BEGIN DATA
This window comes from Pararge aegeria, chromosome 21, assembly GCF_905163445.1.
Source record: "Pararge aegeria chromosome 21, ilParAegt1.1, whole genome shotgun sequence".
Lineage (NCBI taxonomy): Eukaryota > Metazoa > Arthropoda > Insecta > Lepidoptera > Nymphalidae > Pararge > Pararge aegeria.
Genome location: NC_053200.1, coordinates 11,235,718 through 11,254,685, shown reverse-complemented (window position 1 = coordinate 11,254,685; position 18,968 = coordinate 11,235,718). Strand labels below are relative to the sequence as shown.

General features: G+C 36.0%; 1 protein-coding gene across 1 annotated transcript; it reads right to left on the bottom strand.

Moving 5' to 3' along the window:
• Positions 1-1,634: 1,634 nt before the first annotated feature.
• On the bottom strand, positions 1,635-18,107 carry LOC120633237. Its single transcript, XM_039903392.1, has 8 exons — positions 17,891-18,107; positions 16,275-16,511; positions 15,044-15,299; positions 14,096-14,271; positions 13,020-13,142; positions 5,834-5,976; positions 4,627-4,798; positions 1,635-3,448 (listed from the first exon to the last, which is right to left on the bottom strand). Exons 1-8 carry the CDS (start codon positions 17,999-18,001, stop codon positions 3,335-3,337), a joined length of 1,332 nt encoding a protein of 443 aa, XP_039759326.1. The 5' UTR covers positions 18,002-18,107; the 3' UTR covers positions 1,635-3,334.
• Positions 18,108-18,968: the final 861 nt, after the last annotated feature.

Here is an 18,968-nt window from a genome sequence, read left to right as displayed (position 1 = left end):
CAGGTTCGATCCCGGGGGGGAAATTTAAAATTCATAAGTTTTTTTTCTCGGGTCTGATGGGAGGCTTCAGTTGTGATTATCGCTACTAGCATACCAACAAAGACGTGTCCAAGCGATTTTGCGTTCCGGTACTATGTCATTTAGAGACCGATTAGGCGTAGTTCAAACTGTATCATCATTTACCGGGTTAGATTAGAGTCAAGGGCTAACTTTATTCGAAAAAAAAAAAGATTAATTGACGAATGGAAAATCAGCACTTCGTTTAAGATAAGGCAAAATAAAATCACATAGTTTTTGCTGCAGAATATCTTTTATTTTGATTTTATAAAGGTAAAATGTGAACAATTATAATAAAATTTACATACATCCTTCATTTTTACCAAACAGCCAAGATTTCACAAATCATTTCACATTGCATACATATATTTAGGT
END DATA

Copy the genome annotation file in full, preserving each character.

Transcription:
This window comes from Pararge aegeria, chromosome 21, assembly GCF_905163445.1.
Source record: "Pararge aegeria chromosome 21, ilParAegt1.1, whole genome shotgun sequence".
Lineage (NCBI taxonomy): Eukaryota > Metazoa > Arthropoda > Insecta > Lepidoptera > Nymphalidae > Pararge > Pararge aegeria.
Genome location: NC_053200.1, coordinates 11,235,718 through 11,254,685, shown reverse-complemented (window position 1 = coordinate 11,254,685; position 18,968 = coordinate 11,235,718). Strand labels below are relative to the sequence as shown.

General features: G+C 36.0%; 1 protein-coding gene across 1 annotated transcript; it reads right to left on the bottom strand.

Moving 5' to 3' along the window:
• Positions 1-1,634: 1,634 nt before the first annotated feature.
• On the bottom strand, positions 1,635-18,107 carry LOC120633237. Its single transcript, XM_039903392.1, has 8 exons — positions 17,891-18,107; positions 16,275-16,511; positions 15,044-15,299; positions 14,096-14,271; positions 13,020-13,142; positions 5,834-5,976; positions 4,627-4,798; positions 1,635-3,448 (listed from the first exon to the last, which is right to left on the bottom strand). Exons 1-8 carry the CDS (start codon positions 17,999-18,001, stop codon positions 3,335-3,337), a joined length of 1,332 nt encoding a protein of 443 aa, XP_039759326.1. The 5' UTR covers positions 18,002-18,107; the 3' UTR covers positions 1,635-3,334.
• Positions 18,108-18,968: the final 861 nt, after the last annotated feature.

Here is an 18,968-nt window from a genome sequence, read left to right as displayed (position 1 = left end):
CAGGTTCGATCCCGGGGGGGAAATTTAAAATTCATAAGTTTTTTTTCTCGGGTCTGATGGGAGGCTTCAGTTGTGATTATCGCTACTAGCATACCAACAAAGACGTGTCCAAGCGATTTTGCGTTCCGGTACTATGTCATTTAGAGACCGATTAGGCGTAGTTCAAACTGTATCATCATTTACCGGGTTAGATTAGAGTCAAGGGCTAACTTTATTCGAAAAAAAAAAAGATTAATTGACGAATGGAAAATCAGCACTTCGTTTAAGATAAGGCAAAATAAAATCACATAGTTTTTGCTGCAGAATATCTTTTATTTTGATTTTATAAAGGTAAAATGTGAACAATTATAATAAAATTTACATACATCCTTCATTTTTACCAAACAGCCAAGATTTCACAAATCATTTCACATTGCATACATATATTTAGGT